What the Ethiopian knows about cats and dogs… (more…)

February 22, 2012 at 10:02 pm 14 comments

Jungle fever.Yellow fever.White fever?!

Place: Office.
Time: Saturday afternoon.

Stephen has just finished his shift. He was going into his locker, grab his back pack; go into the rest room, change out of his uniform, change into the stuff he brought from home, walk back by and go out into the world; to enjoy the rare sun that’s decided to grace us that afternoon. Stephen is the nice kid who always remembered to say your name with his “hi” and “bye”s. He has facial hair, an ear ring he wears after work and likes to take his shirt off on his way to the locker-room; exposing a hairy chest, and the promise of a six-pack ab. I was standing outside the uniform room, asking the uniform attendant if she was coming to whatwashername’s birthday on Thursday; so I could tag along. When Stephen passed by, ripping his shirt off and groaning from over-exhaustion, I kissed the tip of my fingers. Then I shook my head and added “em.em.em.em” to show just how appetizing I found him.

My actions, which were for my colleague’s benefit [who was Samoan, but looks more black than I, and much older, and has exhibited dating-related-bitterness on more than one occasion] weren’t lost on the woman. She knows me for a free spirit; a free spirit who is honest and says the darndest things when least expected, making her laugh, slap my back and call me ‘crazy’. So she neither rolled her eyes, as would a stern new-comer, nor make a dash for the “office manual” which clearly states attractions between colleagues should be kept for afterwork hours. She chuckled. Then she said, “You like white boys!”, pleasant like.

There was an accusative undertone to her words, which made me start, then protest “Not all of them!!”, and do a quick mental search for all the other cute guys from other nationalities I liked. I mentioned our Eritrean colleague, who was tall and handsome, and [between you and me] may be the male/african version of a blonde bimbo [crosses himself elaborately before eating, and pretends not to have noticed the attention he was drawing]. There was the red-pepper hot Tamale Hispanic guy who, I’ve observed more than once, looks like he’s dropped out of a Madonna music video. A Spanish lullaby from “La Isla Bonita”. And, ofcourse, Eyn; who was not only 10 years younger but Korean; whom I fall head-over hills for about 3 days after another colleague teased me of being “infatuated” with him when I observed what a fire-cracker he was [swearing in a way that made his 5’4″ inches feel like a 6 foot 7].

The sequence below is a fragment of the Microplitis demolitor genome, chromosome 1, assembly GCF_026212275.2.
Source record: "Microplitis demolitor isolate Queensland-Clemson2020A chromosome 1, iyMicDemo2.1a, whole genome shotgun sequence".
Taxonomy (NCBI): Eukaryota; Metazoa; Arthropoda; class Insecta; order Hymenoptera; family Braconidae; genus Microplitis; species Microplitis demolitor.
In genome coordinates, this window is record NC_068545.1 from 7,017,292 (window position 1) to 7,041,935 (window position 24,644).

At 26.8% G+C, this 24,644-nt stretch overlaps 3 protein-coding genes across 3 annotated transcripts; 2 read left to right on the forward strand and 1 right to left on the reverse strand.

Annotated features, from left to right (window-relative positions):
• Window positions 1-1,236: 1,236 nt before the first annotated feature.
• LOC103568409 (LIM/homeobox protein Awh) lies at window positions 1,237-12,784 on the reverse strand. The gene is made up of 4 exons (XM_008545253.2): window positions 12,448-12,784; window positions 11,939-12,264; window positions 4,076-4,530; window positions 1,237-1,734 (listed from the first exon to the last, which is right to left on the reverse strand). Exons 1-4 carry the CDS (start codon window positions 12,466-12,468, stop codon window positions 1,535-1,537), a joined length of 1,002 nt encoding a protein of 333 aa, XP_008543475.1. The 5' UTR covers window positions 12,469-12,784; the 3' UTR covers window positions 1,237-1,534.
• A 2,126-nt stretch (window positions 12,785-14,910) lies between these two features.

But ofcourse the damage has been done. You don’t light a match underneath abesheet and expect her not to get burned. I was embarrassed. I was mortified. I wanted to kick myself in the bum. Did I, like she said, liked “white boys”?! Or did I prefer them to what’s out there?!

True: The four out of five men I have had a crush on for the last few months have all been white guys. There are atleast 80 Caucasian men for every 1 African American male I would rather date. And it’s easier for me to find some redeeming [facial] feature in a white guy than I can with either an African American or Hispanic man.

Were I a white-chaser? Or just a woman from an under-privileged background to whom the word “white” may represent “opportunity”. Weren’t I always tripping over Ethiopian men who remind me of my super-ex-boyfriend Samson “bariyaw”? Doesn’t my mind go almost-blank, in a way no Ryan-Gosling-look-alike could wipe it off reason, when I come across them rare brainy abesha men?! Don’t I still nurture a hope that “tedii” and I would someday end up together? [Yes I do, tedii. Bite me]

True. Being a Samson “bariyaw”-look-alike and brainy is only the beginning when it comes to my countrymen. They also gotta be not stunted. Too tall nor too skinny. Or from the country. They gotta also speak reasonably good English. Which should make sense: If they don’t speak English well, they can’t read the books. If they can’t read the books, all they can talk about is soccer and politics; the two subjects the sister abhors.

I didn’t like it! Didn’t like it one bit! It felt mercinary-ic. Self-hating. It felt the kind of mentality an abesha/abehseet, what with our 3,000 years of history and being the only country that’s never been colonized, should not have.

So I decided to try and dig deeper as to where this “preference” came from. Could it be due to the fact that when white men and women were introduced to us, Ethiopians, they weren’t introduced through colonization, the bible or even humanitarian deed. But through the “wondrous medium” of TV?! And because these were the chosen specimen of the race: actors and actresses whose beauty and ‘angelic’ quality surpassed understand?! Or is there another, underlying, reason? [The need to produce mixed-race kids, for example, so my child won’t go through what I did … by the dis-virtue of being the only kinky-haired/short-nosed/shaped-like-a-black-girl girl west of Qebena wonz]

Essu yiweQew!